It was distressing work, so she turned on the television to keep her company. By coincidence, the world leader was giving a speech. The room in which he spoke looked eerily like the bomb-destroyed space she had just painted in the background of his portrait. And as soon as she placed the last dab of color on the painting, the picture on the television went blank.

She changed the channel. All over the stations came the report that the world leader had been killed in an explosion. And when the cameras panned in on the destruction, Susan’s painting showed the exact same scene.

She was stunned. Surely this had to be a coincidence. She hadn’t caused the bomb to go off, had she? Of course not. That would be ridiculous. It HAD to be a coincidence.

Didn’t it?

After that, she paid closer attention to her subjects, and to the backgrounds he wanted her to paint. She searched the newspapers and watched the news in the days following the completion of every portrait. And without fail, the person who was the subject died in the same manner as the backgrounds.

Dear God, who was this man? Surprisingly, Susan had never questioned who her benefactor was. Not really. He had said his name was Nick, and given her some papers to sign, but she had been totally besotted by his promises and not read the contract at all. The words were tiny, and filled with legalese, and there were pages and pages and pages of them. Who had time for that?

She made time. She read every word, and buried deep on page 17, she found it. According to the contract, she was required to paint the portraits of whomever Nick deemed necessary, with the backgrounds he demanded. Failure to do so would result in the forfeiture of her immortal soul.

She confronted him. She attempted to rip up the contract, but the paper would not tear. She tried to burn it, but it would not catch fire.

He laughed at her.

And then he gave her another photograph, this one of a little boy, perhaps eight or nine years old. He was a sweet-faced child, haunted around the eyes by a long illness, thin. Too young to die.

Her heart sank.

She painted the child with care, with love, with an ache in her heart that she, she was to be the cause of this child’s demise. But, what else could she do? Where was there an out?

In desperation, Susan buried her face in her hands and sobbed, “Please, God, help me get out of this mess.”

Tears streaming down her face, she attacked the contract again, peering at the tiny print until her head ached and her eyes burned. There had to be a way out of this.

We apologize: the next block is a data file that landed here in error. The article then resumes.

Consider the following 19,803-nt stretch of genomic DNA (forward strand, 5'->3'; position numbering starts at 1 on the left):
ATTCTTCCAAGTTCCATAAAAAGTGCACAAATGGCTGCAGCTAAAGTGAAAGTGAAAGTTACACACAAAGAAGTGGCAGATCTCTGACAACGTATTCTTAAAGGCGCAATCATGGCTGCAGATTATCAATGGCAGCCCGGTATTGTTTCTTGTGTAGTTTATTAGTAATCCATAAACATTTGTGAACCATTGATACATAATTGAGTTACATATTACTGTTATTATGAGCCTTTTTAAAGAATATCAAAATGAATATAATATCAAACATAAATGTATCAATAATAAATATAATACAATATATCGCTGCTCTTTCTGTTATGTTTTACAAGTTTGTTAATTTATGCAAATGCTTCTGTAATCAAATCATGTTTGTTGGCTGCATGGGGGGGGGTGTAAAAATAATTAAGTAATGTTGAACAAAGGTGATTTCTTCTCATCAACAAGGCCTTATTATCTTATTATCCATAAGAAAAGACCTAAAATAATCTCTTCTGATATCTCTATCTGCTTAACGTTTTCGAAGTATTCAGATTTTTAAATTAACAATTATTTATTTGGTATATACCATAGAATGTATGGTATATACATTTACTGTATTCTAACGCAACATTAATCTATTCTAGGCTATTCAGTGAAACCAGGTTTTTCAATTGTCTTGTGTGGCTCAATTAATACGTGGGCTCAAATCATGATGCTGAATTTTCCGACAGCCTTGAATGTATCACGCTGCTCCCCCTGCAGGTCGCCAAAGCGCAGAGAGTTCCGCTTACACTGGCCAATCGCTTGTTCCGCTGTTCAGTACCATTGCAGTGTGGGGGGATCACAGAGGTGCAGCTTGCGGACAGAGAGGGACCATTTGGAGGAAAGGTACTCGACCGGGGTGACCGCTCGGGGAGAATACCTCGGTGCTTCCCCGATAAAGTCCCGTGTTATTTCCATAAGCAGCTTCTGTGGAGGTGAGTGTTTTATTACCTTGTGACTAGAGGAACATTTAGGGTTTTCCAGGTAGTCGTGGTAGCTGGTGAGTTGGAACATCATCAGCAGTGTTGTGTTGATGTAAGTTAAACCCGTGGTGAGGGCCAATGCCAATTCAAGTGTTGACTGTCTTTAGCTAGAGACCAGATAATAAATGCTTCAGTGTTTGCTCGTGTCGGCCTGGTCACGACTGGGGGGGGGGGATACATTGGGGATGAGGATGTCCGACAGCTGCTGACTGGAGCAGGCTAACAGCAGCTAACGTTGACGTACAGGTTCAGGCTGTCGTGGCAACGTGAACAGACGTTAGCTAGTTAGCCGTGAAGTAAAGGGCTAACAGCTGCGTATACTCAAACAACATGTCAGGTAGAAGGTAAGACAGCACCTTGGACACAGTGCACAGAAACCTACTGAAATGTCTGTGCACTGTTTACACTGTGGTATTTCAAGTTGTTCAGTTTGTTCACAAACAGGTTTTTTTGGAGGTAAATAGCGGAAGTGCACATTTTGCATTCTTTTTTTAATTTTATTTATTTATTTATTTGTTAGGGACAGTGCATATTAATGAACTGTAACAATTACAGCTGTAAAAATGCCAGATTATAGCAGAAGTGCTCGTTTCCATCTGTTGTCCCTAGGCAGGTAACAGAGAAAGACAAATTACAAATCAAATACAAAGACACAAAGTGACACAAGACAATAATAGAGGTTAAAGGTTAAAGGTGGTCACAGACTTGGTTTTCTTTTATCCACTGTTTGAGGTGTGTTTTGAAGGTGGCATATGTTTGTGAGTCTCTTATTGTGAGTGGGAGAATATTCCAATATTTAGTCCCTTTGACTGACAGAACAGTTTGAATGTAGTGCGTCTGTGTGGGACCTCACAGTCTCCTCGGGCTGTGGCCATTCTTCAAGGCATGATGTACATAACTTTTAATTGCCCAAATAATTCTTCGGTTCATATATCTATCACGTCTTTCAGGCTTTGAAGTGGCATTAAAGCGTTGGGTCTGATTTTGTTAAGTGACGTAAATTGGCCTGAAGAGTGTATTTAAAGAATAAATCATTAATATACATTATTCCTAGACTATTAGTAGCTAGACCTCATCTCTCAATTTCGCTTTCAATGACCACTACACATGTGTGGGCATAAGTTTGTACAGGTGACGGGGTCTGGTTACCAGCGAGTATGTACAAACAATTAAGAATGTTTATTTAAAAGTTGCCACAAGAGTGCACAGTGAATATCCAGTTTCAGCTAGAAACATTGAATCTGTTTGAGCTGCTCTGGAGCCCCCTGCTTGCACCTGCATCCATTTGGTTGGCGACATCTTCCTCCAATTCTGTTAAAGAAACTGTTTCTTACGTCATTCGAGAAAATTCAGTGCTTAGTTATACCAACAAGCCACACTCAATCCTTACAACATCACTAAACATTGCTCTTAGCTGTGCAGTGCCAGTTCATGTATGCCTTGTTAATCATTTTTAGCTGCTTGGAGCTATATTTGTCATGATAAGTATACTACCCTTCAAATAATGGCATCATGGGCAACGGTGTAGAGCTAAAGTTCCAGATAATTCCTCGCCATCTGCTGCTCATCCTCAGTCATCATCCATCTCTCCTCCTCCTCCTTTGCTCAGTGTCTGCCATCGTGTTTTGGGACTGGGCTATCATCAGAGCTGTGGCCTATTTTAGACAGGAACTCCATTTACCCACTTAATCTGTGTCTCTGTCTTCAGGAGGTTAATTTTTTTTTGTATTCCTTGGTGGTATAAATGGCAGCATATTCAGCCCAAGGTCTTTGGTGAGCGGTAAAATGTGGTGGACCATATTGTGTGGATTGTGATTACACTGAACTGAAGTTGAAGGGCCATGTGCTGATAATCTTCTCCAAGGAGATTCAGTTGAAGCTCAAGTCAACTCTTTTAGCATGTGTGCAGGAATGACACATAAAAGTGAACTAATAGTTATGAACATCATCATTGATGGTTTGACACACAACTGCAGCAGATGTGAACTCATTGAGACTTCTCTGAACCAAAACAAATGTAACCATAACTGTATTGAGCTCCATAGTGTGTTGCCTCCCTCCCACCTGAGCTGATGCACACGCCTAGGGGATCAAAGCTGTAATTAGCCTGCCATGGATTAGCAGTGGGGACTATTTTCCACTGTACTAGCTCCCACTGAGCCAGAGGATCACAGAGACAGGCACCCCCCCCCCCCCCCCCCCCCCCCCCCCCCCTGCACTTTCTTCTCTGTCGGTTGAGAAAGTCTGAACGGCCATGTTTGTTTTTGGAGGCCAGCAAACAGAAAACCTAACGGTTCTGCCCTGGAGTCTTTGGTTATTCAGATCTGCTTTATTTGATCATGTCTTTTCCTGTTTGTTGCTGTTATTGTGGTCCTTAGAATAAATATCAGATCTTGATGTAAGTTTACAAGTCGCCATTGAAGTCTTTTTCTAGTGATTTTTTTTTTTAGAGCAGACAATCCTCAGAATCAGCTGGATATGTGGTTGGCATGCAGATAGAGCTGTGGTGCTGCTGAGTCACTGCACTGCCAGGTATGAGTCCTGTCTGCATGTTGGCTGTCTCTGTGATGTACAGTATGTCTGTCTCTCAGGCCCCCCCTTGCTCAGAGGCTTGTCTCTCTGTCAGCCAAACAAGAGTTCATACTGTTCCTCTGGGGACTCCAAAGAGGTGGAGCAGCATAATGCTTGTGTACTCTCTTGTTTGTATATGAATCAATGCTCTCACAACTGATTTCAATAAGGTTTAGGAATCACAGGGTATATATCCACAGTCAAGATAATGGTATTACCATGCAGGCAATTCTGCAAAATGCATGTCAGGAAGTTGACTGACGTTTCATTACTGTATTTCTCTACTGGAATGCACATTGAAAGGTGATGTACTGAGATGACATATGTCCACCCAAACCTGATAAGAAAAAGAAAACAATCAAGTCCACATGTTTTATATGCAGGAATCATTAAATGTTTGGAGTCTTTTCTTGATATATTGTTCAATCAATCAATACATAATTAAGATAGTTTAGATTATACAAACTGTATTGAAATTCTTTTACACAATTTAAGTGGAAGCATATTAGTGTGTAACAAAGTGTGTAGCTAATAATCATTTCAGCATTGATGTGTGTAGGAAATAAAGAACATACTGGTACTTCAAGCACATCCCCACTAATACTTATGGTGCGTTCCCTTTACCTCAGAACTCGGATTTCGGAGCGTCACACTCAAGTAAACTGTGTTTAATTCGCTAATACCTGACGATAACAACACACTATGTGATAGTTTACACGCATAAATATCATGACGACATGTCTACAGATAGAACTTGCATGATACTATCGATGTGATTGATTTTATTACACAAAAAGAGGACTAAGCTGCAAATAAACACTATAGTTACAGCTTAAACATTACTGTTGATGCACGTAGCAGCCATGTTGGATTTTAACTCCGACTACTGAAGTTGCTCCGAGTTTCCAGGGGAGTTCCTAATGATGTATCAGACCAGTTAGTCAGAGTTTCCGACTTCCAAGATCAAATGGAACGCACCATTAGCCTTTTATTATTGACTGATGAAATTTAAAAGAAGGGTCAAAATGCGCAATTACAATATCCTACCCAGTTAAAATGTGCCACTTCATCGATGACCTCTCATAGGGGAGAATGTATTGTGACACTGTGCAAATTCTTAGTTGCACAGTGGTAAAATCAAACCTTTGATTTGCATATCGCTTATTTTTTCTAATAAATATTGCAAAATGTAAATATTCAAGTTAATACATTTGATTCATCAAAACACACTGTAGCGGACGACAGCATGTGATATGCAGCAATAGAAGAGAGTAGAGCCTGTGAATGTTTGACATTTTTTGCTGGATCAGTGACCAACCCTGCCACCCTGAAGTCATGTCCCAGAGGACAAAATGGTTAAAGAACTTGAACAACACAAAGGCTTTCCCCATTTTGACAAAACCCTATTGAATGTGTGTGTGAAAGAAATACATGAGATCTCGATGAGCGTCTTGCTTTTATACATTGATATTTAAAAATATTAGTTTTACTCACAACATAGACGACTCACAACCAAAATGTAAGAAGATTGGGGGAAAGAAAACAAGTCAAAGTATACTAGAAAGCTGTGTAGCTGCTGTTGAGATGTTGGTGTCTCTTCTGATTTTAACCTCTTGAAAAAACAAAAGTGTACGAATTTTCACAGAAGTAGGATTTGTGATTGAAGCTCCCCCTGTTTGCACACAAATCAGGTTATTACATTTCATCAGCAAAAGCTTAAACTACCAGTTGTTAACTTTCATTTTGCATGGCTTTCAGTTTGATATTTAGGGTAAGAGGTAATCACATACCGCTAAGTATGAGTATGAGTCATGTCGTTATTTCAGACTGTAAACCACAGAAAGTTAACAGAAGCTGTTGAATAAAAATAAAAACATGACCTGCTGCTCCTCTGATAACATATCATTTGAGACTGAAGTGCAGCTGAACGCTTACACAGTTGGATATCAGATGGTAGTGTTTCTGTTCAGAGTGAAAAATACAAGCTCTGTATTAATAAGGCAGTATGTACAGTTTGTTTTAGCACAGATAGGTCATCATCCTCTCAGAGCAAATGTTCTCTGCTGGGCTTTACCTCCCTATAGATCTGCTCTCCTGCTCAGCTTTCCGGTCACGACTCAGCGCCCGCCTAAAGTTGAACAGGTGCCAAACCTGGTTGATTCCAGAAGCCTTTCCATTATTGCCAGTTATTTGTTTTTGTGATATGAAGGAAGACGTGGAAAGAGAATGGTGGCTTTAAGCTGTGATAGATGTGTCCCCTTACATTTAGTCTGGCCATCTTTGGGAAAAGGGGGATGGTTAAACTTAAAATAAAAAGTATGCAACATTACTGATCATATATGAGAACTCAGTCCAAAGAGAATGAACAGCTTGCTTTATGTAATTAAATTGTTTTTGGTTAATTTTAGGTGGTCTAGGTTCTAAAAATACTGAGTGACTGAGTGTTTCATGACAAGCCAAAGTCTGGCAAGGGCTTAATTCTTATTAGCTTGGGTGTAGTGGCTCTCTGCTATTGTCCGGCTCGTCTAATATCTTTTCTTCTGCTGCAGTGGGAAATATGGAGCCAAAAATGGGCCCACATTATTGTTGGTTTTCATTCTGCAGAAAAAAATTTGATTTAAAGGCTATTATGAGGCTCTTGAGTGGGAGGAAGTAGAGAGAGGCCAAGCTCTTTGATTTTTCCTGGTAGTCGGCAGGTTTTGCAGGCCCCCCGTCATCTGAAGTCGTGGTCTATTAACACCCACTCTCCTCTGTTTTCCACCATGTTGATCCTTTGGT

And then, on page 23, there it was.

According to the contract, if any subject of any portrait failed to expire immediately upon the portrait’s completion, then the terms of the contract would be null and void.

Perfect. All she had to do was figure out how to make sure this little boy lived. But how?

She just sat for a while, not thinking, not praying, not doing anything. Just closed her eyes and sat. She became conscious of her breath, her body, the figures that played in the darkness behind her eyes. And in the stillness, came an idea, and with the idea came peace.

Susan knew he was watching her closely. He inspected the portrait every chance he got. He peered over her shoulder while she worked, made suggestions, urged her to hurry and complete it.

She claimed artist’s privilege and said good art could not be rushed. Especially with a child as beautiful as this one. But she painted. She painted as if her life depended on it, as if the boy’s life depended on it. She painted far into the night, long after the sun had set.

The background of the painting was complicated. It showed the hospital room of the child, complete with heart monitor, intravenous bags full of fluid, medicine bottles, and his grieving parents, their faces contorted with pain.

Just before midnight, Nick arrived at Susan’s little studio.

“Is it finished?” he asked.

“Almost,” she replied, as she leaned forward to put one more addition on the portrait. She straightened up and said quietly, “It is finished.”

He examined the painting, studied the boy’s sickly face, his parent’s sad countenances, and nodded. He left, but returned in ten minutes, furious. “I thought you said it was finished,” he growled.

“It is finished,” Susan replied. “And so is your hold over me.”

She stood in front of the painting, holding the contract in her hand. Easily, she tore it into two pieces and tossed it into the fire where the flames caught it and burned it to ash.

Then she moved away from the painting, and he gasped.

The painting had been utterly transformed. Where before the boy’s face had been sickly, now it shone with health, his cheeks rosy and his eyes bright. His parent’s faces, once contorted with grief were now shining with joy. And around the boy’s neck, almost invisible to the naked eye, Susan had painted a golden chain, and a tiny gold cross.

“What have you done?” the devil cried.

“I came to understand that there is a Power on this earth far greater than you,” Susan said.

“What?” he cried, his face suffused with anger. “What is greater than I?”

Susan paused a moment before she answered. “Love,” she said as she walked out the door.

In an obscure little art gallery, somewhere off the beaten path, you will find the last known painting by the world-renowned artist, Susan Davis. It is of a little boy, looking healthy and happy, playing in a meadow filled with flowers and surrounded by trees. The sunshine surrounds him, and the light illuminates the necklace he wears, a small golden chain with a tiny cross glowing upon the skin of his chest.

Susan Davis dropped mysteriously out of sight soon after this portrait was completed, but there is some speculation that she is currently working as a waitress somewhere in New Mexico.